Demand for green building construction and retrofitting will remain elevated

Construction and building materials leaders are looking for ways to reduce emissions associated with cement production, since it’s responsible for nearly 8% of global greenhouse gas (GHG) emissions. However, demand for concrete stands to increase in the coming years as the global population becomes more urbanized.

To meet demand while reducing GHGs, producers are looking to incorporate alternative raw materials in the production process. Using recycled materials as fuel, such as paper mill rejects, is one way to cut emissions. Since limestone production is a key source of GHGs within cement, replacements such as volcanic rock are gaining traction as low-emission alternatives.

While cement is a significant GHG culprit, buildings in general accounted for over 37% of global emissions in 2020. The most common ways to retrofit buildings to become greener include upgrading lighting to LEDs, replacing inefficient HVAC systems, and installing solar panels. Building materials companies that capitalize on these trends will be the winners of the next decade.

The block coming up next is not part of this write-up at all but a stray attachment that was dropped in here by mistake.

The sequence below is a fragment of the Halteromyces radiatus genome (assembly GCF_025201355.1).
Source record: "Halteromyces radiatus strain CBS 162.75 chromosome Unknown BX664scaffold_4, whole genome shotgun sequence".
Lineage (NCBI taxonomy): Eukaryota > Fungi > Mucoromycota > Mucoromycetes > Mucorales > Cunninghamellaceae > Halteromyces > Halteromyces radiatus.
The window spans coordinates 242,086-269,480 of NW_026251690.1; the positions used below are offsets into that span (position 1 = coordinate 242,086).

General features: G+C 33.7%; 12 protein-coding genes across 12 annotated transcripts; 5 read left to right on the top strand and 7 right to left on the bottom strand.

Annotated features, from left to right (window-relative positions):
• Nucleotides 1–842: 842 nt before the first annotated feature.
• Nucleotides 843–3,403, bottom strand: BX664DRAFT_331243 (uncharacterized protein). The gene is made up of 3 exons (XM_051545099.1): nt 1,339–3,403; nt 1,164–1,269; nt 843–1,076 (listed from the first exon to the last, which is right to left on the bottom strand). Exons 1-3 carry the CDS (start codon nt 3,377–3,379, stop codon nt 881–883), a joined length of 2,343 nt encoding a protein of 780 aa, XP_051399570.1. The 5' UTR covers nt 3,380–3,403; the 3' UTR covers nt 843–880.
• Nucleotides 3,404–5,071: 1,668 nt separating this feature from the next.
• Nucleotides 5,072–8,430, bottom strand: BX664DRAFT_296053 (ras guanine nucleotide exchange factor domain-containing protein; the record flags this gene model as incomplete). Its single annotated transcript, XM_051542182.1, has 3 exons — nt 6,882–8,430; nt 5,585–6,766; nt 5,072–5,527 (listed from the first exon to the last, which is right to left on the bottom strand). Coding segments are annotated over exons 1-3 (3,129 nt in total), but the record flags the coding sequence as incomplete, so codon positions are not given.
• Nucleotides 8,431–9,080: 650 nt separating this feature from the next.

A dynamic environment requires agility

Some of these factors, such as volatile lumber prices and demand for green buildings, are familiar to building materials leaders. Others, such as the boom in semiconductor and battery manufacturing, are new trends to get their arms around.

Regardless, in the face of climbing interest rates and a focus on climate transition risk, managing liquidity will be a top priority for building materials companies this year. As a result, according to S&P Global, Capex spending in this category is expected to be flat in 2023 after two years of significant growth.

Which means, managing Capex budgets efficiently, while having the agility to adapt to a shifting landscape, will be critical to navigating the turbulence.